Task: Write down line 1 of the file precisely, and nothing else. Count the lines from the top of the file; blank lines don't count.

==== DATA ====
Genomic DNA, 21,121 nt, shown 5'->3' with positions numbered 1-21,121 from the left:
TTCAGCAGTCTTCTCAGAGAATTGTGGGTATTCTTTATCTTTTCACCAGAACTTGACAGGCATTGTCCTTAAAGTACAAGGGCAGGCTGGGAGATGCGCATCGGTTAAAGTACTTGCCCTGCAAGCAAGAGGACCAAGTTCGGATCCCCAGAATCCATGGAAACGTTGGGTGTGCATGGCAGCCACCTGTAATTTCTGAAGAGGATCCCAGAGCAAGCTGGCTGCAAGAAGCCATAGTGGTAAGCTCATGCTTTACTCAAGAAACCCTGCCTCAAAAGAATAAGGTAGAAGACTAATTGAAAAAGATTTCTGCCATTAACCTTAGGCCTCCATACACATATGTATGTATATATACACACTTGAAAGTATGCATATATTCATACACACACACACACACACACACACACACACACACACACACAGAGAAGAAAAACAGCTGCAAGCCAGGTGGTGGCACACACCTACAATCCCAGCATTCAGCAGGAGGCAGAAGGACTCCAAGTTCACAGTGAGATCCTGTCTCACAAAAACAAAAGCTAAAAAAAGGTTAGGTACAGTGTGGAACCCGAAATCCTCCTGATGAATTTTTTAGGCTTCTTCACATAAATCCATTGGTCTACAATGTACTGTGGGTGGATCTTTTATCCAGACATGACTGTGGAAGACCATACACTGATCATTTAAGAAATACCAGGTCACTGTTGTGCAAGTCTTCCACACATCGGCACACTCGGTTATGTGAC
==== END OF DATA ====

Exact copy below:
Genomic DNA, 21,121 nt, shown 5'->3' with positions numbered 1-21,121 from the left: